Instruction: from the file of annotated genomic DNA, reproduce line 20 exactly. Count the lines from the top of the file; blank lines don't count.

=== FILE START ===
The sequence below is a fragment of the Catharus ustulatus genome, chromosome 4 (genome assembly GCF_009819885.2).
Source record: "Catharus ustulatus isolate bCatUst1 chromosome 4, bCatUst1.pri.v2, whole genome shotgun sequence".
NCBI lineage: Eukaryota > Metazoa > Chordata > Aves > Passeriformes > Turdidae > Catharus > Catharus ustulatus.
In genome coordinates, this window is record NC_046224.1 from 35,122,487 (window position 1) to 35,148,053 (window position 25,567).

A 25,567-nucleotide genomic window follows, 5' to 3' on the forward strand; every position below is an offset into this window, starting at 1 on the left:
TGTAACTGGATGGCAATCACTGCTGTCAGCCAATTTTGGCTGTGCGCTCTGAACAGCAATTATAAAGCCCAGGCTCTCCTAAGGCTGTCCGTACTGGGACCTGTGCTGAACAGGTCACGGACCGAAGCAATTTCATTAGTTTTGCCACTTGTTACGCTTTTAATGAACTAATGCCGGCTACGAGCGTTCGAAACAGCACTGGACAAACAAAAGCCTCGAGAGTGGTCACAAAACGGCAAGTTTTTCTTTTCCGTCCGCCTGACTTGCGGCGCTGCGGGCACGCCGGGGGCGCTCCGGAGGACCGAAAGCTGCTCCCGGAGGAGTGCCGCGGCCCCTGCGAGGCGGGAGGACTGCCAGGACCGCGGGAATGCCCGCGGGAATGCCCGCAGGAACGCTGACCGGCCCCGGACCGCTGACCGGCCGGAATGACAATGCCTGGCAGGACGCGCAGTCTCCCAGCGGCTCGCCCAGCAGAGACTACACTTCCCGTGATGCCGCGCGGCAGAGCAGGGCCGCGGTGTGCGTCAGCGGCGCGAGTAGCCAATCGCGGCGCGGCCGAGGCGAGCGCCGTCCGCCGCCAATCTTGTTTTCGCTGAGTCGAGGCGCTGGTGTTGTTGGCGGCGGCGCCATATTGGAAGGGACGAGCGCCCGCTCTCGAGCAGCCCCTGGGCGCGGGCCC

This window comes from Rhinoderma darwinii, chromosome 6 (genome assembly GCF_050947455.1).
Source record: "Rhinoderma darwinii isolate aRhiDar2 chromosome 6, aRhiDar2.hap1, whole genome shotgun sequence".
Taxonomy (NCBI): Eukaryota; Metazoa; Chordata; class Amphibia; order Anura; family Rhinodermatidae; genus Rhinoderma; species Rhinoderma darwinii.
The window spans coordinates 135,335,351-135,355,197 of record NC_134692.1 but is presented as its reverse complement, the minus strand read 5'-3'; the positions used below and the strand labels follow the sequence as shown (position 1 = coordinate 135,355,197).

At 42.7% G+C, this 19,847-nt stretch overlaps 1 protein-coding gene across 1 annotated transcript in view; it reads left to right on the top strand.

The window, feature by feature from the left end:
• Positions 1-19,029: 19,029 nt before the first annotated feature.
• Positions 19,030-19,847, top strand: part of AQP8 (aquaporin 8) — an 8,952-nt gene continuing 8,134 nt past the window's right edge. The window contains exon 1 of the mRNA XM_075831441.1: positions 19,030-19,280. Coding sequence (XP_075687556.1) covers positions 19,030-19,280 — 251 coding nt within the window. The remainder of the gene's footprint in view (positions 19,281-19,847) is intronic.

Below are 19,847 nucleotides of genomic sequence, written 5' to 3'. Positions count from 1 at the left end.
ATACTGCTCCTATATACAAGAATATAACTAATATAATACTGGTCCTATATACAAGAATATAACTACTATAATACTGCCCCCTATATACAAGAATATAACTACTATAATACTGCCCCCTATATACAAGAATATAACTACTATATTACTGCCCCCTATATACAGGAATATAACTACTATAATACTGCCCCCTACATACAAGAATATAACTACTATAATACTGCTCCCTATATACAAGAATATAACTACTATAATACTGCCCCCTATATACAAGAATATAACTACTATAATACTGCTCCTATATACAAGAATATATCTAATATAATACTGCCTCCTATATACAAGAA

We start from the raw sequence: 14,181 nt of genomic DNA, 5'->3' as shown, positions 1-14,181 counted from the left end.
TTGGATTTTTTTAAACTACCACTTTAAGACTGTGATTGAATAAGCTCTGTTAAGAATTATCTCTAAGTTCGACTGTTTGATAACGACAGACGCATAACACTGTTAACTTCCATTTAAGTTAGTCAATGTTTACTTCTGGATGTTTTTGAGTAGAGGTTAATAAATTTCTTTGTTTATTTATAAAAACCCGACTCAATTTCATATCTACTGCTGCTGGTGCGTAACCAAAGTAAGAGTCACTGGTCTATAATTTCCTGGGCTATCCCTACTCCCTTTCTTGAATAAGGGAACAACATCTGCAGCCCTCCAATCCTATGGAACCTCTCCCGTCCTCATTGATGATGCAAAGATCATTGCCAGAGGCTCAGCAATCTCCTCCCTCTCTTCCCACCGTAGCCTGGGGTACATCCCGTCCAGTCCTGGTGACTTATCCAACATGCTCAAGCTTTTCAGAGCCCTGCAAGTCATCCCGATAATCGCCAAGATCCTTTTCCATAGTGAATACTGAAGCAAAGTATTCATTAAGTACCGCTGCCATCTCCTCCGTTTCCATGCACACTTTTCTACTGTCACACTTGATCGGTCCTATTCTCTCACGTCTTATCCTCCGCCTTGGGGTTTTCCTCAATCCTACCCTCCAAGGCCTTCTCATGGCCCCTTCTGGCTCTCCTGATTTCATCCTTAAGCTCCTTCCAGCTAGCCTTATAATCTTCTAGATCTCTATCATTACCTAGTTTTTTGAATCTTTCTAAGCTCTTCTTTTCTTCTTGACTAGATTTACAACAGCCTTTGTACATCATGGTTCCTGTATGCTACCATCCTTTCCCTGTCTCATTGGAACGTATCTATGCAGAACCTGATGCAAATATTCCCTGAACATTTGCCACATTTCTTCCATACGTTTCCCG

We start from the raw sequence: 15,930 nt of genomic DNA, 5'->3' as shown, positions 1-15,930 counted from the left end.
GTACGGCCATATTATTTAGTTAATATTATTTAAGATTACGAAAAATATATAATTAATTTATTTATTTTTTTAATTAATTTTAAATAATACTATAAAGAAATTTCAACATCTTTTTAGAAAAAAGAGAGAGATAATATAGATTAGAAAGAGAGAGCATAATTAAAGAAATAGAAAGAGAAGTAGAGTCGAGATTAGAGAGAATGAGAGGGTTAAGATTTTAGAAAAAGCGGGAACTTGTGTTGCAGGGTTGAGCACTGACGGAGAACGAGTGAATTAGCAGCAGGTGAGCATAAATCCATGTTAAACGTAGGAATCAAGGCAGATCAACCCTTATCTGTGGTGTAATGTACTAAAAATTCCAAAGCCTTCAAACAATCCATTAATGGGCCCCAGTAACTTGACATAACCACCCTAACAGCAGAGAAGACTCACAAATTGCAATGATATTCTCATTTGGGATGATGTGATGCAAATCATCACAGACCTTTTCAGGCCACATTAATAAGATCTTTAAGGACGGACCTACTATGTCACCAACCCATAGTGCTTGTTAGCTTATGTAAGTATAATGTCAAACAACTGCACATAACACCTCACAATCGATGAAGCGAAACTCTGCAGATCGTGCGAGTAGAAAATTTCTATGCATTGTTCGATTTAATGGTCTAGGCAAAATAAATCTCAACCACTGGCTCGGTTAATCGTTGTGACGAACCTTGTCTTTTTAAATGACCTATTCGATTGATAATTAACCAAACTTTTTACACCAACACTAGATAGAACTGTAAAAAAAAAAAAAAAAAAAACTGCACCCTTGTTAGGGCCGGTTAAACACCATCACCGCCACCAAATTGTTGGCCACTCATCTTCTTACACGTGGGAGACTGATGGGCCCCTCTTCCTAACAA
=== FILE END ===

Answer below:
GTACGGCCATATTATTTAGTTAATATTATTTAAGATTACGAAAAATATATAATTAATTTATTTATTTTTTTAATTAATTTTAAATAATACTATAAAGAAATTTCAACATCTTTTTAGAAAAAAGAGAGAGATAATATAGATTAGAAAGAGAGAGCATAATTAAAGAAATAGAAAGAGAAGTAGAGTCGAGATTAGAGAGAATGAGAGGGTTAAGATTTTAGAAAAAGCGGGAACTTGTGTTGCAGGGTTGAGCACTGACGGAGAACGAGTGAATTAGCAGCAGGTGAGCATAAATCCATGTTAAACGTAGGAATCAAGGCAGATCAACCCTTATCTGTGGTGTAATGTACTAAAAATTCCAAAGCCTTCAAACAATCCATTAATGGGCCCCAGTAACTTGACATAACCACCCTAACAGCAGAGAAGACTCACAAATTGCAATGATATTCTCATTTGGGATGATGTGATGCAAATCATCACAGACCTTTTCAGGCCACATTAATAAGATCTTTAAGGACGGACCTACTATGTCACCAACCCATAGTGCTTGTTAGCTTATGTAAGTATAATGTCAAACAACTGCACATAACACCTCACAATCGATGAAGCGAAACTCTGCAGATCGTGCGAGTAGAAAATTTCTATGCATTGTTCGATTTAATGGTCTAGGCAAAATAAATCTCAACCACTGGCTCGGTTAATCGTTGTGACGAACCTTGTCTTTTTAAATGACCTATTCGATTGATAATTAACCAAACTTTTTACACCAACACTAGATAGAACTGTAAAAAAAAAAAAAAAAAAAACTGCACCCTTGTTAGGGCCGGTTAAACACCATCACCGCCACCAAATTGTTGGCCACTCATCTTCTTACACGTGGGAGACTGATGGGCCCCTCTTCCTAACAA